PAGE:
Emotions and the thyroid gland

2012-05-12 10.31.12-44http://www.btf-thyroid.org/information/leaflets/37-psychological-symptoms-guide

Quote:

 

People with thyroid disorders often have emotional or mental health symptoms as well as physical symptoms. This is especially the case for people with hyperthyroidism (an over-active thyroid), hypothyroidism (an under-active thyroid), thyroid related eye disease, or thyroid cancer.

What kind of emotional problems might I experience?

Whatever your type of thyroid disorder, it can make you feel more emotional than you felt before and you may find that your mood changes, sometimes rapidly and unpredictably. Common emotional problems are:

Over-activity

  • Anxiety – a feeling of nervousness, with butterflies, heart racing, trembling, irritability, sleep difficulties

Under-activity

  • Depression – low mood and difficulty enjoying things, tearfulness, loss of appetite and disturbed sleep
  • Either over-activity or under-activity
  • Mood swings – snappiness or short-temper which people often call ‘moodiness’
  • Sleeping difficulties

What about mental health problems?

Mental health, or cognitive, problems that can occur, most often with thyroid under-activity, include:

  • Difficulties with concentration
  • Short-term memory lapses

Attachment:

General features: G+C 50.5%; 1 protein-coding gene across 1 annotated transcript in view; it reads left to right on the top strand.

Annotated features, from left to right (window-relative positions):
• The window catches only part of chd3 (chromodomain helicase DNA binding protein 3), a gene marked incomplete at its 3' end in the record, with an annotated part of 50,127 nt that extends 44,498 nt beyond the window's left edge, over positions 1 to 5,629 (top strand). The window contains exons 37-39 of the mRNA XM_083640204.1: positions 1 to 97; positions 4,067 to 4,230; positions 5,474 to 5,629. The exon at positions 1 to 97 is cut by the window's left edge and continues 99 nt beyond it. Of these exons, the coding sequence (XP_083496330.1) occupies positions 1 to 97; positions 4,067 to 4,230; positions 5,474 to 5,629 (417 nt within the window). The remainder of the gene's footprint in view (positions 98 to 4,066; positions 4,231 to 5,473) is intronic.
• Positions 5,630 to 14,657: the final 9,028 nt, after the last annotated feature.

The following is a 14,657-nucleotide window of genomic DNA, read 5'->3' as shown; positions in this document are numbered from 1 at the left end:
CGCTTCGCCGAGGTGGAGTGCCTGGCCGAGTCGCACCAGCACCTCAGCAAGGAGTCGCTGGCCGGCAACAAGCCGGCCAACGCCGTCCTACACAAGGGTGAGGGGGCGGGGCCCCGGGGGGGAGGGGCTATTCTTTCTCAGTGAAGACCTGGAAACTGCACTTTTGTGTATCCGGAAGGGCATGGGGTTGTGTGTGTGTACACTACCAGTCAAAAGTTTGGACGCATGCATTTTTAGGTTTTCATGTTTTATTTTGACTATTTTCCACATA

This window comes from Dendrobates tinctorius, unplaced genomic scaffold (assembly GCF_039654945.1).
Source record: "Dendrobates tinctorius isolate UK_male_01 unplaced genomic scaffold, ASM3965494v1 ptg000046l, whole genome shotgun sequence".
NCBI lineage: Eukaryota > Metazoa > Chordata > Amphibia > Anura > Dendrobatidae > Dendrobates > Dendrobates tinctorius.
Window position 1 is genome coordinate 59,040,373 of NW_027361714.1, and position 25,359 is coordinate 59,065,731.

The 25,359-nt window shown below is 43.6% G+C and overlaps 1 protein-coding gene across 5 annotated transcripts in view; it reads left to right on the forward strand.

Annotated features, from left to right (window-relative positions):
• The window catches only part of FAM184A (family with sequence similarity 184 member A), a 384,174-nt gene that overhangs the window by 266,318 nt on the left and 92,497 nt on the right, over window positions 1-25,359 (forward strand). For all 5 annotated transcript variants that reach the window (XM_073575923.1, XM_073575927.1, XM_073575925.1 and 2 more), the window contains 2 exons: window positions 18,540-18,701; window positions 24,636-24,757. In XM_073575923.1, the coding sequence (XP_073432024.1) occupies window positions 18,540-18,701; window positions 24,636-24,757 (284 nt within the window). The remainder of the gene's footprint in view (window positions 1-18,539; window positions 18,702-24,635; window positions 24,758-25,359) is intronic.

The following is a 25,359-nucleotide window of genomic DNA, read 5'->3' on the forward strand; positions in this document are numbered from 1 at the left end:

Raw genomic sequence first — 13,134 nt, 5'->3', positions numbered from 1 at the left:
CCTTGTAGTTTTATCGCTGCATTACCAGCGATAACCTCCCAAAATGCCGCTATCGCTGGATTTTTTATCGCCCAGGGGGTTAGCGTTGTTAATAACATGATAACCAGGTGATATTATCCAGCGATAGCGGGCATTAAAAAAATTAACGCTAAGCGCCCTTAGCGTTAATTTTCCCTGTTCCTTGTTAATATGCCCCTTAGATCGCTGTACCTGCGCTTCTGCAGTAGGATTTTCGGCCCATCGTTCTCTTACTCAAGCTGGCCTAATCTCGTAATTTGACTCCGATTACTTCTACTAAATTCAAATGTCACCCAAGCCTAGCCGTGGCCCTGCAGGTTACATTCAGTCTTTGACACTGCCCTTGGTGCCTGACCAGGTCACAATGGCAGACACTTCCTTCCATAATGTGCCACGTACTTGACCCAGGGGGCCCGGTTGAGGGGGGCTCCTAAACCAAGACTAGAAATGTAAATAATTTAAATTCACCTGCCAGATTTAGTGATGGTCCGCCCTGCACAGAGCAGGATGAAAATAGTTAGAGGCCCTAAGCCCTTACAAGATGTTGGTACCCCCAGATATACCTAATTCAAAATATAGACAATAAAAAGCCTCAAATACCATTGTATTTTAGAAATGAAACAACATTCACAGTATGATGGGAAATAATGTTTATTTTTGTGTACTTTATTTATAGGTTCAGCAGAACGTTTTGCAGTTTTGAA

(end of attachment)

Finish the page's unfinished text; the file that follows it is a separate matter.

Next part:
• Lack of interest and mental alertness

These symptoms can cause older people to worry about permanent memory failure (dementia) but in fact they are rarely as severe as seen in dementia.

5 thoughts on “Emotions and the thyroid gland

  1. Just had my annual wellness check (got a good report-card, yay), and was reminded of the adventure of getting the hypothyroid diagnosis years ago. Like most other conditions, diseases, and bio-characteristics, thyroid anomalies vary more widely from person to person and family to family than those without thyroid issues generally know. For my family, it was discovering that a half-dozen (at least, the diagnosed parties) are hypothyroid and symptomatic without registering anything much on the standard TSH test that is the norm for most docs and HMOs. We got lucky in finding an endocrinologist who specialized in the offbeat presentations, so we got both proper diagnoses and meds—but only by going out-of-network and out-of-pocket. Still, considering the years of discomfort and even misery that were prevented by it, from the physical to the emotional and mental, we’re all VERY glad we persisted and insisted. I hope your post wakes up some people who might not make the connections themselves otherwise. What a gift! Thanks for the thoughtful and useful reminder!!
    xoxo,
    Kathryn

    Liked by 1 person

    1. I had more than ten years with it as the doctor forgot to tell me the results.Then I changed doctors and got a man and he took blood and I got treated but it was a terrible experience as I felt towards the end as if I was going made.I discovered some cousins on FB and they have it!Even with the thyroxine I have never felt the same but am grareful to that man despite the fact he always bruised me when he took blood.The women doctors always said it was the menopause.
      Congrats on your Exhibition! Looks wonderful. My real name is Kathryn too,:)

      Like

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